I must interrupt myself here. My greatest (and only) struggle living in Africa is discerning how I am to respond to the overwhelming need. I sincerely request that you read or reread my blogpost dated APRIL 28, 2008, and entitled “A Serious Dilemma. Counsel Please”. In that blogpost I asked for counsel, and some responded by posting a “Comment” and others by e-mail. Chris Kall wrote a brilliant 8 page thesis. Ed Kushins e-mailed: “Hey buddy, it was time [in the specific situation described] to just empty out your pockets”. I appreciated Ed’s advice as always, but I still am not certain it would have been the correct thing to do in that particular situation. It is very complicated, and a misguided action can easily exacerbate the problem. But now Ed’s advice really resonated. We had stepped into a critical emergency situation, and it was time to empty the pockets of money and the backpack of food. We loaded up Christine. (William and I would continue to hike another 8 others with neither food nor any hint of hunger. Miraculous.)
But our time with young Christine became even more memorable: Remember I told you that we had acquired some companions along the way? I put my right hand on the shoulder one young man, and my left hand on the shoulder of another, and said to them and others: “Friends, these two little babies are going to die unless somebody does something. YOU can be that somebody,… the one who saves their lives, and you will find great blessing in doing so.” I knew that one of the young men with us sold fresh peas, and I asked him if he would like to bring her a kilo of peas. I asked the other if he would like to gather her some firewood and bring her some water. I asked them all to urge the community leaders to rally and make it a “community project” to care for this young mother and save these babies.
I soooo hesitate to write this stuff which appears to be so self-aggrandizing. But I want to share my experiences and, more importantly, the important lesson that this stuff is NOT work reserved for great people. It is NOT difficult. It is very simple and easy,… the work for very average people like me, who are richly blessed (as I presently feel) because of a very simple response to a neighbor found along the road. Let us each pray for Christine and her babies. Our cries out to God may change their lives,… and our own.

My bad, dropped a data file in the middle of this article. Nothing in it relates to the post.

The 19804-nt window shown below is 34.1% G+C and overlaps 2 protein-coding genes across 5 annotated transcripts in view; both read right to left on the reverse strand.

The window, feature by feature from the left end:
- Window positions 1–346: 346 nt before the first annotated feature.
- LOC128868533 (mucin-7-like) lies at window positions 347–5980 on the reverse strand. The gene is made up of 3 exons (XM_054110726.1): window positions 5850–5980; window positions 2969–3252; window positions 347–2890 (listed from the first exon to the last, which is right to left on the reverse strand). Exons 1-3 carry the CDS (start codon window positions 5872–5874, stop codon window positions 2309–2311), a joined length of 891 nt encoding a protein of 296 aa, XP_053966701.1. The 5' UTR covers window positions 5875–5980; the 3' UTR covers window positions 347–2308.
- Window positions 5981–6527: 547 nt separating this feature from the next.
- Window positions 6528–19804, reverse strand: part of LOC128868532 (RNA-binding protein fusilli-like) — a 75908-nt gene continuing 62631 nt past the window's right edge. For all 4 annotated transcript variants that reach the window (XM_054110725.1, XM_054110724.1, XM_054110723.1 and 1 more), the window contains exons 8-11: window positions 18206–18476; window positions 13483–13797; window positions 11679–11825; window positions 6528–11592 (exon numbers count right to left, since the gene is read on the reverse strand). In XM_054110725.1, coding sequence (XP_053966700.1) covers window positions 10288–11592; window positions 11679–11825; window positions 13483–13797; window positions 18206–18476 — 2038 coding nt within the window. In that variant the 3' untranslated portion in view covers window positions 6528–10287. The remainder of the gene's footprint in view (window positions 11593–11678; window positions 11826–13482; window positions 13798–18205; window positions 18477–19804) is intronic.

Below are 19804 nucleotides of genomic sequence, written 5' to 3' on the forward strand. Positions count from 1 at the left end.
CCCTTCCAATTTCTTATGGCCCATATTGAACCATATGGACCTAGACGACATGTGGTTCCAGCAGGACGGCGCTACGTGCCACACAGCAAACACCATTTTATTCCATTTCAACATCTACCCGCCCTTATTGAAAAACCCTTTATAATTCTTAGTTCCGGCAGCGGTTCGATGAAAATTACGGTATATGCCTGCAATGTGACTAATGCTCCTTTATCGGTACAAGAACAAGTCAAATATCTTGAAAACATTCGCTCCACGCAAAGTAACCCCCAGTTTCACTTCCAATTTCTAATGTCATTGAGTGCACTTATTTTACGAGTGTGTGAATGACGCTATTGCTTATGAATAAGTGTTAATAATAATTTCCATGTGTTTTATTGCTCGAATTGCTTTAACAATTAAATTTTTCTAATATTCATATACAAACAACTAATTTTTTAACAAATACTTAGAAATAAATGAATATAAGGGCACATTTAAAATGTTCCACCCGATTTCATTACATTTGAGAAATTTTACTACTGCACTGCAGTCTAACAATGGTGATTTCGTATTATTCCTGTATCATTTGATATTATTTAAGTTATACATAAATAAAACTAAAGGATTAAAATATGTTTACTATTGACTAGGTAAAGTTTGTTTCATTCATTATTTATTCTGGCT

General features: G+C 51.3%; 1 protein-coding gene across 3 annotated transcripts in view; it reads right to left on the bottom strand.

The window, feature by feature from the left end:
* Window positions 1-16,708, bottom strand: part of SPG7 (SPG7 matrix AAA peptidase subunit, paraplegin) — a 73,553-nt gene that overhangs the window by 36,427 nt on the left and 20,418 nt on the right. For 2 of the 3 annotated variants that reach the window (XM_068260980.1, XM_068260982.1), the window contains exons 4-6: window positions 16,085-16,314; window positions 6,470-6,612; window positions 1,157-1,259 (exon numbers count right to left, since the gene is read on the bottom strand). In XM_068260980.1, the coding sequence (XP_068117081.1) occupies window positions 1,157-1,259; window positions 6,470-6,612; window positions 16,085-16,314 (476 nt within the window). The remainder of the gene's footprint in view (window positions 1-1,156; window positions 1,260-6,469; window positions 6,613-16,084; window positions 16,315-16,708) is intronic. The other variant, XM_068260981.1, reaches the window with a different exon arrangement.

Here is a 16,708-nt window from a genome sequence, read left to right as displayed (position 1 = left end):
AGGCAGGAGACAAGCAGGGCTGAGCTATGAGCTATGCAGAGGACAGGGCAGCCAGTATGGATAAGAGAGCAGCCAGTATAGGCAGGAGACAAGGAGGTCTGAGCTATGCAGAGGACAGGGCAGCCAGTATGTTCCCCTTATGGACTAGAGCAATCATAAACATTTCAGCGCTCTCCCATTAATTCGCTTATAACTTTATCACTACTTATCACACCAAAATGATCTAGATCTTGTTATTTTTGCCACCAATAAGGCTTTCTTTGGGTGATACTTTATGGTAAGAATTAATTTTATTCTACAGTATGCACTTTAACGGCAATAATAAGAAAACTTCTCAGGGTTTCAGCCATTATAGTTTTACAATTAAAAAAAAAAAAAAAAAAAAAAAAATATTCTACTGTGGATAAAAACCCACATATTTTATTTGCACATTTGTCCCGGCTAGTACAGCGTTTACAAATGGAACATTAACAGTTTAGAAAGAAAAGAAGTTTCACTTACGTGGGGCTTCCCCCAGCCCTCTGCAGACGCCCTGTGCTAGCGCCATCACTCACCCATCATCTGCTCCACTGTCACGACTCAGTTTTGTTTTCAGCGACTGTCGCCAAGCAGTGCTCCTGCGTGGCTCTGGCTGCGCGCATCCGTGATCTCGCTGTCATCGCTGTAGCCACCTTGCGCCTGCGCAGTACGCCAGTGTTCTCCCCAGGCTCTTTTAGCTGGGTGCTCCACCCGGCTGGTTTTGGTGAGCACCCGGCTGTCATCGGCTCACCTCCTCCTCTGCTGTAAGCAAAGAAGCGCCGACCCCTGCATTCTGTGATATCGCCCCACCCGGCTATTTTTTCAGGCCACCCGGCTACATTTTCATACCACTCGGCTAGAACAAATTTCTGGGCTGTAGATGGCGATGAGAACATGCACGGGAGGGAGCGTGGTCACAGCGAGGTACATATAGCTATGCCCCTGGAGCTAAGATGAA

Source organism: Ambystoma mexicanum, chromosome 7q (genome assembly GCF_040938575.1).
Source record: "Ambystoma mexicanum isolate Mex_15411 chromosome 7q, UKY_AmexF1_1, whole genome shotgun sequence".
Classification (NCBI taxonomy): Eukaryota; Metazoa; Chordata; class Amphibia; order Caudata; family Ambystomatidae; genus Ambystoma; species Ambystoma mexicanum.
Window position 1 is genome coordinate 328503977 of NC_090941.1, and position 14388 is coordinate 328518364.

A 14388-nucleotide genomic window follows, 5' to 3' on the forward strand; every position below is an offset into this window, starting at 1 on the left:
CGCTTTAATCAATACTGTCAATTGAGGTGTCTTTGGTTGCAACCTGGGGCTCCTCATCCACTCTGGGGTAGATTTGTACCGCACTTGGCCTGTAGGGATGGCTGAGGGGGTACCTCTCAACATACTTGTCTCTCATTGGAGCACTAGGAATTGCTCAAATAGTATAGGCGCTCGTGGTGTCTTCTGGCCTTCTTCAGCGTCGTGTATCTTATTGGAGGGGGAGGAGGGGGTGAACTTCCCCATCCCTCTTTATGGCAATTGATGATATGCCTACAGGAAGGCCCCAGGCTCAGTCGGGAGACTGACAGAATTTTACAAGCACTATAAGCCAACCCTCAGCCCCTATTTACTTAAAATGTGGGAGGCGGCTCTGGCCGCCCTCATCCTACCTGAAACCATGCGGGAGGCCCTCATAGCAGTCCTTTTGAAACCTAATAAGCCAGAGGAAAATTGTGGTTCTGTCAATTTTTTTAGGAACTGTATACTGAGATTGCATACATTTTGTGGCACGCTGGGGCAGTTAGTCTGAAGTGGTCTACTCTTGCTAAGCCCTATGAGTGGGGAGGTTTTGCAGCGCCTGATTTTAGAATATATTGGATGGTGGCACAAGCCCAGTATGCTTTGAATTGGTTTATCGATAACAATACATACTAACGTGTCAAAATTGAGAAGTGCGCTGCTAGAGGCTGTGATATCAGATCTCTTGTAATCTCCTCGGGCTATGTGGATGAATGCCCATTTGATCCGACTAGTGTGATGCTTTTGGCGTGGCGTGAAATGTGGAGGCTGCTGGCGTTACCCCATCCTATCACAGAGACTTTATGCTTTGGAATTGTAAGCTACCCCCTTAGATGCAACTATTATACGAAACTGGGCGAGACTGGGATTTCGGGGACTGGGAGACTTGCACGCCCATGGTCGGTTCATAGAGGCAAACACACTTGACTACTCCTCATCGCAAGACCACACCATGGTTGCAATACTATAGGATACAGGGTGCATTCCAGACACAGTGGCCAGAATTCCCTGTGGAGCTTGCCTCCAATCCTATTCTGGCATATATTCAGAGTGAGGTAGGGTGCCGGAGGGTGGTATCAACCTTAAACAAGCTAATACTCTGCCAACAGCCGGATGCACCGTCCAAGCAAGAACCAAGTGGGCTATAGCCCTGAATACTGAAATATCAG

Tugende. (Let us continue.) As we pressed on, we came upon a mass grave,... 30,000 people were buried together there in 1994. If I had not stepped into a primitive shelter filled with personal artifacts (rosaries, Bibles, crosses, I.D. cards, walking sticks, hats, garments, etc.), I might have successfully gotten away with what we all do: I might have simply thought, "30,000 died. WOW!" What we refuse to grasp,... what we cannot grasp without an emotional collapse,... is that genocide is not an act of murder,... here it was 30,000 separate acts of murder all within a few days, all within the same village,... 30,000 individuals, each made in the image of God, each with a name, each with a mother, each with a story,... 30,000 stories cut short,... 30,000 lives wasted and thrown into a common garbage heap. Interesting that I held their rosaries, their Bibles, their cross necklaces. So where was God in such a moment? HE WAS THERE, blood soaked, cradling each one of them, and it was NOT a "group hug", but rather an outpouring for His broken heart, a torrent of His love, grace, mercy, and compassion,... and 30,000 passionate, intimate, individual hugs of 30,000 individual children. I can calmly accept the unnecessary, premature deaths of hundreds of thousands due to genocide and famine, provided I consider it a single event and I keep them all nameless, faceless, storyless. This is something I can do that God Himself cannot.
I best lighten things up a bit. The young man who sells fresh peas continued to walk with us. His name is BIZIMANA Francis, and he lives in the village of Rurindo. I inquired of his dream (… always a good question that does not require a brilliant interrogator). He wants to own a chicken farm (layers). He has worked with chickens owned by others, and in response to my many questions, he persuaded me that he knows much about farming and marketing eggs. I just happen to be working with Tom Phillips, Jenise Huffman, and Dave Juenger, to support their efforts to improve chicken farming in Rwanda. I asked Francis how much it would cost to establish his chicken farm. Answer: $300. I asked if he would be able to pay the money back if someone were to lend him the capital. Answer: Absolutely. (This is a fundamental principle of good, sustainable development vs. dependency.) I would like to talk to my chicken farm friends about this “investment opportunity”. (Tom, you have my number. Please call.)
At one point in time we were walking along with two women and we came upon a funeral procession. One woman said to the other: “They seem awfully happy to be burying someone”. (I was thinking exactly the same thing.) But the other woman replied: “People have been dying for a very long time, and people will surely continue to die. Just what do you expect these folks to do? I’ll die soon, and you, too. Get used to it.” I appreciate the truth spoken, but I am still processing her perspective. Of course, she is correct, but something seems to be missing, something that makes us human.
The last two hours of our hike before reaching Kigali were spent with Catherine, who warmly greeted and spoke with everyone we met on the trail. I joked that she appeared to be running for Mayor. She has nine children, one of whom walked with us and sang the praise songs she sings with her church choir. Catherine was radiant and joyful (and was a challenge for me to keep up with,… her in her broken sandals and me huffing and puffing in my expensive high-tech hiking boots). She was very open in telling of her husband being in prison for genocide crimes. Everyone in Rwanda has been profoundly impacted by the genocide. No life is untouched.
Ultimately we reached Kigali and said “goodbye” to Catherine. Time to hop in a taxi or on a moto taxi? No way! We hiked another 90 minutes to reach home,… after 10+ hours, dead but more alive than ever, and well reminded of why I moved to Africa,... well reminded that life is a walk, an adventure and opportunity-packed walk from earth to eternity.